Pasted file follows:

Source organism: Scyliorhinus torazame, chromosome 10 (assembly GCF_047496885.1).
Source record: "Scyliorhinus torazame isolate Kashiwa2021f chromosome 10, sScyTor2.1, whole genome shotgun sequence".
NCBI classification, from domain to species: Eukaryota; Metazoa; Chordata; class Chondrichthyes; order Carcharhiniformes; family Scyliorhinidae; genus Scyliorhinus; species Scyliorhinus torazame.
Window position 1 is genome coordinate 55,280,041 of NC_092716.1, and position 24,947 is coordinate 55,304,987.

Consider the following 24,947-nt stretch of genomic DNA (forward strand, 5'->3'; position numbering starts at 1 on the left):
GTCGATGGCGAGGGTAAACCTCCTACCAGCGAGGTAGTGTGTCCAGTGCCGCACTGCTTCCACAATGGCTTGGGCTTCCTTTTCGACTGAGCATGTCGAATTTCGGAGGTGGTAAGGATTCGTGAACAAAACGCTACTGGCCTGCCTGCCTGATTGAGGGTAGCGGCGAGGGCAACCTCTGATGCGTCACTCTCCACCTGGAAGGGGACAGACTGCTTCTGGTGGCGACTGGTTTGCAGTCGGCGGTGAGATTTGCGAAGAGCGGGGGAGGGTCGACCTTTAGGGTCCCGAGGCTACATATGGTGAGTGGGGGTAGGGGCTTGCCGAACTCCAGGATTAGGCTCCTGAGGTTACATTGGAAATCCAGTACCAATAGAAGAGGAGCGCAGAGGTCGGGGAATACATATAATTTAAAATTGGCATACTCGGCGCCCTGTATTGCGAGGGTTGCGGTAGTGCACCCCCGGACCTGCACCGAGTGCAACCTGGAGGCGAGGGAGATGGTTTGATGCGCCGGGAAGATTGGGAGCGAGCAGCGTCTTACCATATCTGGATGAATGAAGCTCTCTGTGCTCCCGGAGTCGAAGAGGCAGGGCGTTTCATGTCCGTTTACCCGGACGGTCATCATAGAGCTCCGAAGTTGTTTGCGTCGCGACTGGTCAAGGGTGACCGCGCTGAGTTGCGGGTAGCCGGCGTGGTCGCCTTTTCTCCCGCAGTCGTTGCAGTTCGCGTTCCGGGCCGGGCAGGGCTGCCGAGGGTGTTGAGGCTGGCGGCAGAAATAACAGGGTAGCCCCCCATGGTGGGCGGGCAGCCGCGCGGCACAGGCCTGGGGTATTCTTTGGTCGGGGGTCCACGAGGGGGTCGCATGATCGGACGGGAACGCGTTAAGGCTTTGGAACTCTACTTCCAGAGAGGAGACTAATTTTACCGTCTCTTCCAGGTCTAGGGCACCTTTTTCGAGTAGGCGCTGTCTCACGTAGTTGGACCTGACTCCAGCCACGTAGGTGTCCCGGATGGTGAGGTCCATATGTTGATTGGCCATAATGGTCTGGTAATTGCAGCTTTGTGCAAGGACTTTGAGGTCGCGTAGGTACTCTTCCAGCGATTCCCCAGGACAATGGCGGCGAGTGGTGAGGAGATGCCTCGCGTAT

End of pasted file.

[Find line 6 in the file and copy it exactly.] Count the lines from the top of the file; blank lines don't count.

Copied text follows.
GTCGATGGCGAGGGTAAACCTCCTACCAGCGAGGTAGTGTGTCCAGTGCCGCACTGCTTCCACAATGGCTTGGGCTTCCTTTTCGACTGAGCATGTCGAATTTCGGAGGTGGTAAGGATTCGTGAACAAAACGCTACTGGCCTGCCTGCCTGATTGAGGGTAGCGGCGAGGGCAACCTCTGATGCGTCACTCTCCACCTGGAAGGGGACAGACTGCTTCTGGTGGCGACTGGTTTGCAGTCGGCGGTGAGATTTGCGAAGAGCGGGGGAGGGTCGACCTTTAGGGTCCCGAGGCTACATATGGTGAGTGGGGGTAGGGGCTTGCCGAACTCCAGGATTAGGCTCCTGAGGTTACATTGGAAATCCAGTACCAATAGAAGAGGAGCGCAGAGGTCGGGGAATACATATAATTTAAAATTGGCATACTCGGCGCCCTGTATTGCGAGGGTTGCGGTAGTGCACCCCCGGACCTGCACCGAGTGCAACCTGGAGGCGAGGGAGATGGTTTGATGCGCCGGGAAGATTGGGAGCGAGCAGCGTCTTACCATATCTGGATGAATGAAGCTCTCTGTGCTCCCGGAGTCGAAGAGGCAGGGCGTTTCATGTCCGTTTACCCGGACGGTCATCATAGAGCTCCGAAGTTGTTTGCGTCGCGACTGGTCAAGGGTGACCGCGCTGAGTTGCGGGTAGCCGGCGTGGTCGCCTTTTCTCCCGCAGTCGTTGCAGTTCGCGTTCCGGGCCGGGCAGGGCTGCCGAGGGTGTTGAGGCTGGCGGCAGAAATAACAGGGTAGCCCCCCATGGTGGGCGGGCAGCCGCGCGGCACAGGCCTGGGGTATTCTTTGGTCGGGGGTCCACGAGGGGGTCGCATGATCGGACGGGAACGCGTTAAGGCTTTGGAACTCTACTTCCAGAGAGGAGACTAATTTTACCGTCTCTTCCAGGTCTAGGGCACCTTTTTCGAGTAGGCGCTGTCTCACGTAGTTGGACCTGACTCCAGCCACGTAGGTGTCCCGGATGGTGAGGTCCATATGTTGATTGGCCATAATGGTCTGGTAATTGCAGCTTTGTGCAAGGACTTTGAGGTCGCGTAGGTACTCTTCCAGCGATTCCCCAGGACAATGGCGGCGAGTGGTGAGGAGATGCCTCGCGTAT